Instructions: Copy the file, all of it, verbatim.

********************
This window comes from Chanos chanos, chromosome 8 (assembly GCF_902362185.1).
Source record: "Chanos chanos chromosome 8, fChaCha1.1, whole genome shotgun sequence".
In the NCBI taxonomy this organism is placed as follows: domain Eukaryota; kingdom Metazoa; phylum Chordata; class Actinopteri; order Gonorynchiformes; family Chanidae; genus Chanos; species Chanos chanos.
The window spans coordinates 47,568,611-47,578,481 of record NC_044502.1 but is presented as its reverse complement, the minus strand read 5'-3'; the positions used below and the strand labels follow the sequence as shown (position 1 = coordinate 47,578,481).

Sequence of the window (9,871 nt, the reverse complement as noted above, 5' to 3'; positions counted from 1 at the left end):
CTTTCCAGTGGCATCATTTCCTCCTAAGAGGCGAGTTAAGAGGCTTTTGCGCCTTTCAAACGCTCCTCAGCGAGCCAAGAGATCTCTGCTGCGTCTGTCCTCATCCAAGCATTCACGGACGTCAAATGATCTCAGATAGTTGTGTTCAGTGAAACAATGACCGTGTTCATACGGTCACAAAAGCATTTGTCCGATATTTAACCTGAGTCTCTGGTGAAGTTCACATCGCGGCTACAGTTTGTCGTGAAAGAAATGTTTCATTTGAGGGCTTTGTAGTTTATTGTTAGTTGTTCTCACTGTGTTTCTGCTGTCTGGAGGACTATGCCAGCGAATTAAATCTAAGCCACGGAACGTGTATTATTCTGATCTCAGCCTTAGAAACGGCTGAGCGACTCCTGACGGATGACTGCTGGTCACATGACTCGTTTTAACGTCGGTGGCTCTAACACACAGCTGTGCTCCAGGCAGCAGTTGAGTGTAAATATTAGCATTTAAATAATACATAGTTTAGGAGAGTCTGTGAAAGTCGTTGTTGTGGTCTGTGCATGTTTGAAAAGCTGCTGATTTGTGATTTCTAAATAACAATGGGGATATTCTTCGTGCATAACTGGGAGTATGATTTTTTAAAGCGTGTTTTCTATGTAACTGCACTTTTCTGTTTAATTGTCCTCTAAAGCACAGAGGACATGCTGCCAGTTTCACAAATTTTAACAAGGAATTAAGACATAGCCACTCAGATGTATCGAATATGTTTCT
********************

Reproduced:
This window comes from Chanos chanos, chromosome 8 (assembly GCF_902362185.1).
Source record: "Chanos chanos chromosome 8, fChaCha1.1, whole genome shotgun sequence".
In the NCBI taxonomy this organism is placed as follows: domain Eukaryota; kingdom Metazoa; phylum Chordata; class Actinopteri; order Gonorynchiformes; family Chanidae; genus Chanos; species Chanos chanos.
The window spans coordinates 47,568,611-47,578,481 of record NC_044502.1 but is presented as its reverse complement, the minus strand read 5'-3'; the positions used below and the strand labels follow the sequence as shown (position 1 = coordinate 47,578,481).

Sequence of the window (9,871 nt, the reverse complement as noted above, 5' to 3'; positions counted from 1 at the left end):
CTTTCCAGTGGCATCATTTCCTCCTAAGAGGCGAGTTAAGAGGCTTTTGCGCCTTTCAAACGCTCCTCAGCGAGCCAAGAGATCTCTGCTGCGTCTGTCCTCATCCAAGCATTCACGGACGTCAAATGATCTCAGATAGTTGTGTTCAGTGAAACAATGACCGTGTTCATACGGTCACAAAAGCATTTGTCCGATATTTAACCTGAGTCTCTGGTGAAGTTCACATCGCGGCTACAGTTTGTCGTGAAAGAAATGTTTCATTTGAGGGCTTTGTAGTTTATTGTTAGTTGTTCTCACTGTGTTTCTGCTGTCTGGAGGACTATGCCAGCGAATTAAATCTAAGCCACGGAACGTGTATTATTCTGATCTCAGCCTTAGAAACGGCTGAGCGACTCCTGACGGATGACTGCTGGTCACATGACTCGTTTTAACGTCGGTGGCTCTAACACACAGCTGTGCTCCAGGCAGCAGTTGAGTGTAAATATTAGCATTTAAATAATACATAGTTTAGGAGAGTCTGTGAAAGTCGTTGTTGTGGTCTGTGCATGTTTGAAAAGCTGCTGATTTGTGATTTCTAAATAACAATGGGGATATTCTTCGTGCATAACTGGGAGTATGATTTTTTAAAGCGTGTTTTCTATGTAACTGCACTTTTCTGTTTAATTGTCCTCTAAAGCACAGAGGACATGCTGCCAGTTTCACAAATTTTAACAAGGAATTAAGACATAGCCACTCAGATGTATCGAATATGTTTCT